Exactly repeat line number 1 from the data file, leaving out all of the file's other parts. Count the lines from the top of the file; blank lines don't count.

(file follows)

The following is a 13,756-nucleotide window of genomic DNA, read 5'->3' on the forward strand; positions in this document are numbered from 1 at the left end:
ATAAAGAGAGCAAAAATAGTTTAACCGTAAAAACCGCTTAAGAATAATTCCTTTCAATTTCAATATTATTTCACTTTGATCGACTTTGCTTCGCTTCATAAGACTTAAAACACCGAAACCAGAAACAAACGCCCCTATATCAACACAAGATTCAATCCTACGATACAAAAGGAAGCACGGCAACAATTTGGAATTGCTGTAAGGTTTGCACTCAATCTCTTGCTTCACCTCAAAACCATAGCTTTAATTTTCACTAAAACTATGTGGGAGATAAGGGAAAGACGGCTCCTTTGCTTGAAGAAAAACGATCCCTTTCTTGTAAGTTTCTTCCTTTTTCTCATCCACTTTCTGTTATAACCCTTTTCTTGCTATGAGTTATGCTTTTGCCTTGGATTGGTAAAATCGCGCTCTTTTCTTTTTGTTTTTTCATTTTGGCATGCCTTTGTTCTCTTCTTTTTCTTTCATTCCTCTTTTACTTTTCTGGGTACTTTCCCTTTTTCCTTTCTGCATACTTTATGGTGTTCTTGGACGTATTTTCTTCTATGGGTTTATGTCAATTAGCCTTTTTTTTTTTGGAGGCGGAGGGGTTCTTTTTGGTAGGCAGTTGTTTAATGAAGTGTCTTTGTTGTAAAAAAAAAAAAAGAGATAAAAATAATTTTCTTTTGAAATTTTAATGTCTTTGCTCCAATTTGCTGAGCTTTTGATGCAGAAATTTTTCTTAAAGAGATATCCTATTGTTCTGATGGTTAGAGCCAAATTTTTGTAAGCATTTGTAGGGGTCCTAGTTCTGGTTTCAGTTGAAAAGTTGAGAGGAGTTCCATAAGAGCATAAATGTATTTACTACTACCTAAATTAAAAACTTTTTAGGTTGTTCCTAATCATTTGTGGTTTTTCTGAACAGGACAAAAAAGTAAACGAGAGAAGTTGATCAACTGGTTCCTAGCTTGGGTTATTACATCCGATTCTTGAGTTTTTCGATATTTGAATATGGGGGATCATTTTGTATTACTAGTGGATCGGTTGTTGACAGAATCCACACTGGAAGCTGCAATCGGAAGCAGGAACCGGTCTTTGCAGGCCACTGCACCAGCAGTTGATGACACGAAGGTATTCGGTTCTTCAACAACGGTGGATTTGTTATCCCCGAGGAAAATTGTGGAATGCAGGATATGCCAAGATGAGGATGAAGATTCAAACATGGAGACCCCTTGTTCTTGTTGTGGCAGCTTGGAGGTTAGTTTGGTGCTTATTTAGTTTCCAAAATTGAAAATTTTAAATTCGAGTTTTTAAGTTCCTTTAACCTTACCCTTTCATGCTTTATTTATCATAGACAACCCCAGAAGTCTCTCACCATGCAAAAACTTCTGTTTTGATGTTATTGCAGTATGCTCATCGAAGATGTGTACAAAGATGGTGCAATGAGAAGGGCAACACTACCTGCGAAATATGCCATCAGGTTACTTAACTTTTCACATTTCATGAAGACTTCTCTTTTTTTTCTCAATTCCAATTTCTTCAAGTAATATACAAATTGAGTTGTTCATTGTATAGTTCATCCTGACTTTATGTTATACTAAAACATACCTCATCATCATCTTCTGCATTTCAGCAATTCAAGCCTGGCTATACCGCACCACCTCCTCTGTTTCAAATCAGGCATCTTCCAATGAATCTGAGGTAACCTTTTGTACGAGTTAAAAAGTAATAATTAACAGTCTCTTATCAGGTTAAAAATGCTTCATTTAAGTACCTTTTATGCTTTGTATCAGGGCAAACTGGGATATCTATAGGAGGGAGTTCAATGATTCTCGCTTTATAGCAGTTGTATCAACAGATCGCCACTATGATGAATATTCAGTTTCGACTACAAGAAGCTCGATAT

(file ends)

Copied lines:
The following is a 13,756-nucleotide window of genomic DNA, read 5'->3' on the forward strand; positions in this document are numbered from 1 at the left end: